The Mayans, in their prophecies have said that the future belongs to a marriage of ancient indigenous wisdom and the cutting edge of modern science, namely quantum physics. I believe they are right.

There is no point trying to argue who is right, the old shamanic ways or the neo-shamans. We are an evolutionary species and we are always moving on to whatever is appropriate for our times and breakthroughs.

Theoretically anyone can become a shaman but in actual practice I don’t think it happens because some people have no interest or no real talent for it in this lifetime. To become a shaman requires a certain kind of person. Many more people can practice shamanic techniques but may not make good shamans for others.

There can be no proper credentialing for this work. One must merely look at the training, experience, and expertise of the shaman in question and decide whether they want to work with them or not. Being a credible shaman is not the only question. There are some excellent shamans that would gladly kill you for a fee. There are others who would never dream of such a thing. Therefore values are a significant factor regarding shamanic practice. One cannot legislate that like they can with a physicians license.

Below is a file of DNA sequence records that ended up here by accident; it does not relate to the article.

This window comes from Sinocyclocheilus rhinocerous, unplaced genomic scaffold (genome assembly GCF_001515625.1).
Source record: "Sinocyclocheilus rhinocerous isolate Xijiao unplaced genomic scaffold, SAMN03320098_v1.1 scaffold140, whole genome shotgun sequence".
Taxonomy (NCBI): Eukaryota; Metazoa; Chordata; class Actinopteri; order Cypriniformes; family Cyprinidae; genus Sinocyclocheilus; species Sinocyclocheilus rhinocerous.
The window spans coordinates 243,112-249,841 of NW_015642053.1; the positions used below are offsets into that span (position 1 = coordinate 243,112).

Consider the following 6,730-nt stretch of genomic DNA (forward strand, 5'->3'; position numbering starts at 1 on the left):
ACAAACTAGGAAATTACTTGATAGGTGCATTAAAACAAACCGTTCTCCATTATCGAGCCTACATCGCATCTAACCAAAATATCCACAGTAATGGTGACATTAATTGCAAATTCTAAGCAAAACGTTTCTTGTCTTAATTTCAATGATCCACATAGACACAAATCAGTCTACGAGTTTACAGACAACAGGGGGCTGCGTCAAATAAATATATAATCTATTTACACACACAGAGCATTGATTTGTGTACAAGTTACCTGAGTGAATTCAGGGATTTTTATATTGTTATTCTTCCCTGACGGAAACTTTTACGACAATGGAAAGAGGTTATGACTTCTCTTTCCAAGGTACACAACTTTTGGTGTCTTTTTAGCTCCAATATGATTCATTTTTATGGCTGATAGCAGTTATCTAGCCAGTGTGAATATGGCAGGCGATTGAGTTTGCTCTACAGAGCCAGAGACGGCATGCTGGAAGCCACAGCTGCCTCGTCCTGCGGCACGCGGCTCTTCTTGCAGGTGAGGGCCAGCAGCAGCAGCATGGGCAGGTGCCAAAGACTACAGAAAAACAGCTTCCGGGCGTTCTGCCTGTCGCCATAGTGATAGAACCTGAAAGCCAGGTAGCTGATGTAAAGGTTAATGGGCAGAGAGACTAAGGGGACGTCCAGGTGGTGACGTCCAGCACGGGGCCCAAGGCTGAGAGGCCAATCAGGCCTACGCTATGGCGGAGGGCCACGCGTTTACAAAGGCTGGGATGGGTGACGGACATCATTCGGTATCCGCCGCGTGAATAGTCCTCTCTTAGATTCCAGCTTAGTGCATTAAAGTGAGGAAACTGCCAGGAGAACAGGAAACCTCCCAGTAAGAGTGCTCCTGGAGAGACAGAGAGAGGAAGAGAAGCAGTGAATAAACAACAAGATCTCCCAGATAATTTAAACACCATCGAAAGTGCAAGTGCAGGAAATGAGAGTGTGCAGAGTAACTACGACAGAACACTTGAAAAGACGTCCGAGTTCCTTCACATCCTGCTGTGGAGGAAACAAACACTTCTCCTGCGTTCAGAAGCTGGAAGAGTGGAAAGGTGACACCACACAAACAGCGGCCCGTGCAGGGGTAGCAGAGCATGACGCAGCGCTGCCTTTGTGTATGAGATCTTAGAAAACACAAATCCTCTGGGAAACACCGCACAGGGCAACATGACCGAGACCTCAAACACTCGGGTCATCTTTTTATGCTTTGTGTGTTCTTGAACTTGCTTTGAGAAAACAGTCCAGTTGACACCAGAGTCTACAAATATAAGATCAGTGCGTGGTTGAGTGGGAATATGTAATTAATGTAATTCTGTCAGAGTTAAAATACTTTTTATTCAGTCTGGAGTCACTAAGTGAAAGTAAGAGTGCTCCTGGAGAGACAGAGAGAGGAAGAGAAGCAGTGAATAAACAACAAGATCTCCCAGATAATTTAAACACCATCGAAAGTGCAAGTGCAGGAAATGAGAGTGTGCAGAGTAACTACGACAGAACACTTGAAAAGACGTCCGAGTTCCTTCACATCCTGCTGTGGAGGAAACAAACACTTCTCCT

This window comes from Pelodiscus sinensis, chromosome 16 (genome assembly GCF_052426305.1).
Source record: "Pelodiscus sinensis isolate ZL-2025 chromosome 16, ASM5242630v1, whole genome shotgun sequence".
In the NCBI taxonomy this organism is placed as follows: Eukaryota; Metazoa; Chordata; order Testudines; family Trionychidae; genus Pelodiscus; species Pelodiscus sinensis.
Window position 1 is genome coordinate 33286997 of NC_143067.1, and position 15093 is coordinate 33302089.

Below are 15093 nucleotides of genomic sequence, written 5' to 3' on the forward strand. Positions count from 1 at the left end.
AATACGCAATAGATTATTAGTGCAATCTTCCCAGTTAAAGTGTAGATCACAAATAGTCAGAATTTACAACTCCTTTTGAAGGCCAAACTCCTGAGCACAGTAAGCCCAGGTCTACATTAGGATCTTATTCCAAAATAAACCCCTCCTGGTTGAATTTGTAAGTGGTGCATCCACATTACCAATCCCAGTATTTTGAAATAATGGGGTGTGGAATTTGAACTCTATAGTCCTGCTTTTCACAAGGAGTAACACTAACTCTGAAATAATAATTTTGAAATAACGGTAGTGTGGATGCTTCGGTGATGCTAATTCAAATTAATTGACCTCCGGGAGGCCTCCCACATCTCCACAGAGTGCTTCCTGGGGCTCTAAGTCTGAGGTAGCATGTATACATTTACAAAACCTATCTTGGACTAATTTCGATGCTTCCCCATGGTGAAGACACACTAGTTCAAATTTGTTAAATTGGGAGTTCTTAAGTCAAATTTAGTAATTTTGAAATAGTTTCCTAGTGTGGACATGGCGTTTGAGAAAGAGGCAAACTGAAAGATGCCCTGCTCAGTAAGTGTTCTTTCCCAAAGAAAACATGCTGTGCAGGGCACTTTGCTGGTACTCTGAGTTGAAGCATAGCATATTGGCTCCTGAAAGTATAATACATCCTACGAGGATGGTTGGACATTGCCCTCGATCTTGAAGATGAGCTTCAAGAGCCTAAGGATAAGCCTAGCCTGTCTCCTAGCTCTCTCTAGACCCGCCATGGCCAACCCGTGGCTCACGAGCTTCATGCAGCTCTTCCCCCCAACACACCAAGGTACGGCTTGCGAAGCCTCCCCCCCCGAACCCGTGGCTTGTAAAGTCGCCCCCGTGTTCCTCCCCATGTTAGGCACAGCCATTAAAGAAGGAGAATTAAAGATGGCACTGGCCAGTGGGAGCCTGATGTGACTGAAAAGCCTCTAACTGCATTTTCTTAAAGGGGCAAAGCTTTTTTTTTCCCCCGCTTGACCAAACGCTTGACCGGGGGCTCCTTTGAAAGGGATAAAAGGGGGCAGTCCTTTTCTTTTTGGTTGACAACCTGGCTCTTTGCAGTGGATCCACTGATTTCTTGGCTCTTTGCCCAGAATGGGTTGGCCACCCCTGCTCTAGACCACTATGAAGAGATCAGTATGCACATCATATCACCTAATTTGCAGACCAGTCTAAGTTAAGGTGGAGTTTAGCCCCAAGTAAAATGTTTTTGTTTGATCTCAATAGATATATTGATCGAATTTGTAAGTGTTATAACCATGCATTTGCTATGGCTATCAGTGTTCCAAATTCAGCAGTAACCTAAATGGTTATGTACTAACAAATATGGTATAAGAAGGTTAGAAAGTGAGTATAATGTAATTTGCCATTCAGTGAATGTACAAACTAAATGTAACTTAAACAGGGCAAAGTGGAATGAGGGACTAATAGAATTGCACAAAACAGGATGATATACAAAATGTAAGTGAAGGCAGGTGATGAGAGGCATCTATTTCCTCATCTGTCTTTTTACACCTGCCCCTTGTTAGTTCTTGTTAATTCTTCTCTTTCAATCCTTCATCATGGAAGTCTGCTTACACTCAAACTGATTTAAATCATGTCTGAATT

The problem with neo-shamanism is that it is subject to the fad nature of our modern culture. It’s cool to call yourself a shaman, especially in some circles, to dress like one etc. In the news I have heard all kinds of people being called shamans, including rap musicians, so the term is used for practically anything and therefore it loses meaning. I do like the old notion that if someone calls themselves a shaman they are probably not one. None of the powerful shamans I have worked with would ever call themselves one. I call myself a student and practitioner of the shamanic way and this is absolutely true. I am a lifelong student.

On the other hand shamanism has an amazing amount to offer the world and should not be left in the hands of politically motivated indigenous groups most of whom have lost their roots. There are many people who have been